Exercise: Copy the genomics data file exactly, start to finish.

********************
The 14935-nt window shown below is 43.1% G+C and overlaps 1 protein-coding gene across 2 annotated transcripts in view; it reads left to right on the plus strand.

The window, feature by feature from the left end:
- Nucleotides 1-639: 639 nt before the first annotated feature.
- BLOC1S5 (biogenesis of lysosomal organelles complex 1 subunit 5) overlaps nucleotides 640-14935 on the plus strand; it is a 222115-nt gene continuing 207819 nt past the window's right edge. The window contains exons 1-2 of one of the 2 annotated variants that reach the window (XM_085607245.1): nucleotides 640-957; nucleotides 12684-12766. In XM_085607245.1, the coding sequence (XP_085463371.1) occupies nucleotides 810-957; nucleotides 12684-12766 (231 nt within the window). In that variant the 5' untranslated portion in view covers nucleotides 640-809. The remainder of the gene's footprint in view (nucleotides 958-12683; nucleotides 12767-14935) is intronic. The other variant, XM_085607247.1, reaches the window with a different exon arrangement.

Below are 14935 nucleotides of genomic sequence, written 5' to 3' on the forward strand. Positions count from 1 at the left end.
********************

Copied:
The 14935-nt window shown below is 43.1% G+C and overlaps 1 protein-coding gene across 2 annotated transcripts in view; it reads left to right on the plus strand.

The window, feature by feature from the left end:
- Nucleotides 1-639: 639 nt before the first annotated feature.
- BLOC1S5 (biogenesis of lysosomal organelles complex 1 subunit 5) overlaps nucleotides 640-14935 on the plus strand; it is a 222115-nt gene continuing 207819 nt past the window's right edge. The window contains exons 1-2 of one of the 2 annotated variants that reach the window (XM_085607245.1): nucleotides 640-957; nucleotides 12684-12766. In XM_085607245.1, the coding sequence (XP_085463371.1) occupies nucleotides 810-957; nucleotides 12684-12766 (231 nt within the window). In that variant the 5' untranslated portion in view covers nucleotides 640-809. The remainder of the gene's footprint in view (nucleotides 958-12683; nucleotides 12767-14935) is intronic. The other variant, XM_085607247.1, reaches the window with a different exon arrangement.

Below are 14935 nucleotides of genomic sequence, written 5' to 3' on the forward strand. Positions count from 1 at the left end.